BEIJING — The economic relationship between China and the United States has defined the modern era. It helped lift hundreds of millions of people in China out of poverty. It gave affordable iPhones and other gadgets to American consumers, handed big profits to American companies and delivered 1.3 billion hungry customers to American farmers.
Now some people in both countries want to tear it apart.
As a top Chinese economic policymaker meets with the Trump administration this week in hopes of heading off a potential trade war, some officials in both countries are planning for a time when the world’s two biggest economies do not need each other quite so much any more. They are seeking nothing less than a fundamental rethinking of a trade relationship that encompasses more than $700 billion in goods and services that flow between the countries every year.
Full disengagement is impossible, leaders on both sides acknowledge. But the plans being developed in Beijing and Washington anticipate a time when the economic engines of China and the United States are not so closely linked, particularly in high-tech industries.
“In the next step of tackling technology, we must cast aside illusions and rely on ourselves,” President Xi Jinping of China said last month after visiting a new computer microchip factory in the country’s center.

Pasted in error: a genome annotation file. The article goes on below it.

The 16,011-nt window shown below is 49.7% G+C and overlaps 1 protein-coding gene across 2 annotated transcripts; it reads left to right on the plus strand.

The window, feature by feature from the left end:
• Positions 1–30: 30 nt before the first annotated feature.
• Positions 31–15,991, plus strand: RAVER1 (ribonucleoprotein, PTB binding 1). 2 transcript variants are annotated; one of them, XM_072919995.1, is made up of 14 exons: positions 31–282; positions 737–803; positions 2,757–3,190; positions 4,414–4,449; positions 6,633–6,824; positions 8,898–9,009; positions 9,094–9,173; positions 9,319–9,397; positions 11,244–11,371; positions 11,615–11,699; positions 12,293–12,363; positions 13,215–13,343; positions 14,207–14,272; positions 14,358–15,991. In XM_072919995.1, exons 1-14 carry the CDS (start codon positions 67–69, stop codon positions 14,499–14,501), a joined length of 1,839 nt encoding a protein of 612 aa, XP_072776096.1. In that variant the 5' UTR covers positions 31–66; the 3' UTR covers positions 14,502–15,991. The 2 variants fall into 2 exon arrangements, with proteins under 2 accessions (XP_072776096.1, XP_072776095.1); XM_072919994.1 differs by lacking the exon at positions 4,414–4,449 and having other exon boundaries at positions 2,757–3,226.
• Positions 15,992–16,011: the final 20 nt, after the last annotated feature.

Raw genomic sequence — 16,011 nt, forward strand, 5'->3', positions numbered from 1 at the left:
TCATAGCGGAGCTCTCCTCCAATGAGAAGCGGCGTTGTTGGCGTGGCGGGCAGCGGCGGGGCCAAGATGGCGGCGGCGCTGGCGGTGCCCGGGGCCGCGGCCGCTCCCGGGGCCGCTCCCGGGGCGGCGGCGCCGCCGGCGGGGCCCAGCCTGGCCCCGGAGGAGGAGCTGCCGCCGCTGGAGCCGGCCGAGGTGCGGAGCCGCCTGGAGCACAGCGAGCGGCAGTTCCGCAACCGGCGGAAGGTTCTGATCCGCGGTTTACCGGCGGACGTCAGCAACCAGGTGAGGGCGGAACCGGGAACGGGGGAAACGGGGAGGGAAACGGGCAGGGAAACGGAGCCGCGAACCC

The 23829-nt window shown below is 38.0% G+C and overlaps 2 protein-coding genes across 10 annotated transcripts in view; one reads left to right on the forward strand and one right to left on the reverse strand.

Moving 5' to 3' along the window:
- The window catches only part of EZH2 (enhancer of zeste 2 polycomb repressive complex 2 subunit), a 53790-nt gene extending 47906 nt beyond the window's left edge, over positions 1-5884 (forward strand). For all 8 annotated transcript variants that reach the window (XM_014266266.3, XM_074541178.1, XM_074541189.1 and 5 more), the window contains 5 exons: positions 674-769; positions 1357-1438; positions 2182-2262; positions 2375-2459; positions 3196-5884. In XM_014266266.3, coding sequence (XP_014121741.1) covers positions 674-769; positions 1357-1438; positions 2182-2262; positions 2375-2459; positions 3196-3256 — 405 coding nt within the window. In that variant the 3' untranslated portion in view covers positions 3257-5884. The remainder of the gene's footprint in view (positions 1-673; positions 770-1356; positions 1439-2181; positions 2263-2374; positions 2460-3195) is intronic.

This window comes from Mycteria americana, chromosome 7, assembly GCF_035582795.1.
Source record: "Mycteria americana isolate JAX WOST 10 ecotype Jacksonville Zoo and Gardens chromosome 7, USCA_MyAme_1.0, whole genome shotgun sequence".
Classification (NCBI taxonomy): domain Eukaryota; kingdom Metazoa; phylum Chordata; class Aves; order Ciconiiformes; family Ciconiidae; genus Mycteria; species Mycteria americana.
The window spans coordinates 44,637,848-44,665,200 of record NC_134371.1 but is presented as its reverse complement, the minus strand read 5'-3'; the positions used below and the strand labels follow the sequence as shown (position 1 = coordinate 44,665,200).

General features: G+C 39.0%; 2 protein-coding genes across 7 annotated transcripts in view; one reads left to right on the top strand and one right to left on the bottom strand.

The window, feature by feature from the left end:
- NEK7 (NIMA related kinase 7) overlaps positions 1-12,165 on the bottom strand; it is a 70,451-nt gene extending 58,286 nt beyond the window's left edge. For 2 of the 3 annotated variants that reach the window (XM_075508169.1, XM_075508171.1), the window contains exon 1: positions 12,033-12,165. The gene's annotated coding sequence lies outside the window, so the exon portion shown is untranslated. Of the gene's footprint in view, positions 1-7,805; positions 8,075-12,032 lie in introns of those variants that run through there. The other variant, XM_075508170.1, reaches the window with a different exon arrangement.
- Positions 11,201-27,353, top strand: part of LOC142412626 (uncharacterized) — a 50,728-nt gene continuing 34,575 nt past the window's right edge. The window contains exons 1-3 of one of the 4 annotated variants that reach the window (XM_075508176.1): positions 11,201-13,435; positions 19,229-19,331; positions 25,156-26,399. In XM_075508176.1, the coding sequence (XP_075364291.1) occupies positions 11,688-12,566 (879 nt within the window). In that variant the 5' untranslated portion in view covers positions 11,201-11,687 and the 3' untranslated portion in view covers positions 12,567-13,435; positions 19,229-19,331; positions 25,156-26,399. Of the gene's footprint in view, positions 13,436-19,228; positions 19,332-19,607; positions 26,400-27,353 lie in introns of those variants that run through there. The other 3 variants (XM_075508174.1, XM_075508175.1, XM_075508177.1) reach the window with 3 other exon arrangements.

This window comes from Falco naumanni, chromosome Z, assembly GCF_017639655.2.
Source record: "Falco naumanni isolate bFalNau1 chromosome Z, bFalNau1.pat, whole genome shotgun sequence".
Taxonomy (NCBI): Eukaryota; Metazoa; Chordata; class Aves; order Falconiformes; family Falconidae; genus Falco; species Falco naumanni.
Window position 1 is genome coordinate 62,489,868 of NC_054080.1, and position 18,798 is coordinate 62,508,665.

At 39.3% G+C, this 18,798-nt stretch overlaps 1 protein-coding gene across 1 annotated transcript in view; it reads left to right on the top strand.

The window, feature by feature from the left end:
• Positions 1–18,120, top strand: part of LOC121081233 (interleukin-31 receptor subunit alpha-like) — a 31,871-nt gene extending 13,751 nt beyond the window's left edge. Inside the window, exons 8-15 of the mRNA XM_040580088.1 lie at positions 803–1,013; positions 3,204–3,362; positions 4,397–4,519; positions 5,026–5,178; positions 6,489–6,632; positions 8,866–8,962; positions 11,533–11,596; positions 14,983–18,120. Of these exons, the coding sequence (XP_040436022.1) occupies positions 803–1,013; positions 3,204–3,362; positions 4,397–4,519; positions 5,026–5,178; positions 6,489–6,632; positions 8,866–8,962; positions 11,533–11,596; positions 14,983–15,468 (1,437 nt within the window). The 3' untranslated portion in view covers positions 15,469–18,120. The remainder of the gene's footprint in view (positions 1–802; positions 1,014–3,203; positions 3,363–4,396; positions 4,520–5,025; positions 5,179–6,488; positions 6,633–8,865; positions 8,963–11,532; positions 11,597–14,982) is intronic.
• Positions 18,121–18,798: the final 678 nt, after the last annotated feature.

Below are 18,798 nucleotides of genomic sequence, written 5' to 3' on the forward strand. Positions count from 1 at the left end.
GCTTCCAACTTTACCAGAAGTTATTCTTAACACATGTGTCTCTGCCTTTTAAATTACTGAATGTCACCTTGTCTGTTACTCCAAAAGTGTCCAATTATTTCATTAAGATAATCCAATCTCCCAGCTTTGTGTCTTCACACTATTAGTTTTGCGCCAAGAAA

Beijing has Made in China 2025, a plan that calls for the country to become largely self-sufficient and globally competitive in 10 advanced manufacturing sectors now dominated by the West. These include commercial aircraft, robotics, 5G mobile phone communications and computer microchips.
China currently depends on the United States and its allies for those elements of a high-tech future. Washington showed that last month with its move to deny American-made components to ZTE, bringing the Chinese company’s factories to a halt.
But Washington is also worried about China’s efforts to build homegrown champions. The Trump administration blocked the chip maker Broadcom’s proposed acquisition of Qualcomm, a rival, this year, over concerns that the would give China’s Huawei an advantage in 5G technology.
The United States has outlined its own strategy of sorts to wean itself from China. Should the Trump administration enact its threated tariffs on $150 billion in Chinese-made goods, the thinking goes, American corporations would begin to reduce their reliance on Chinese-made small components, machinery and other dull-but-essential parts in the global supply chain.
President Trump’s proposed tariffs are partly targeted at industries where customers would have an easier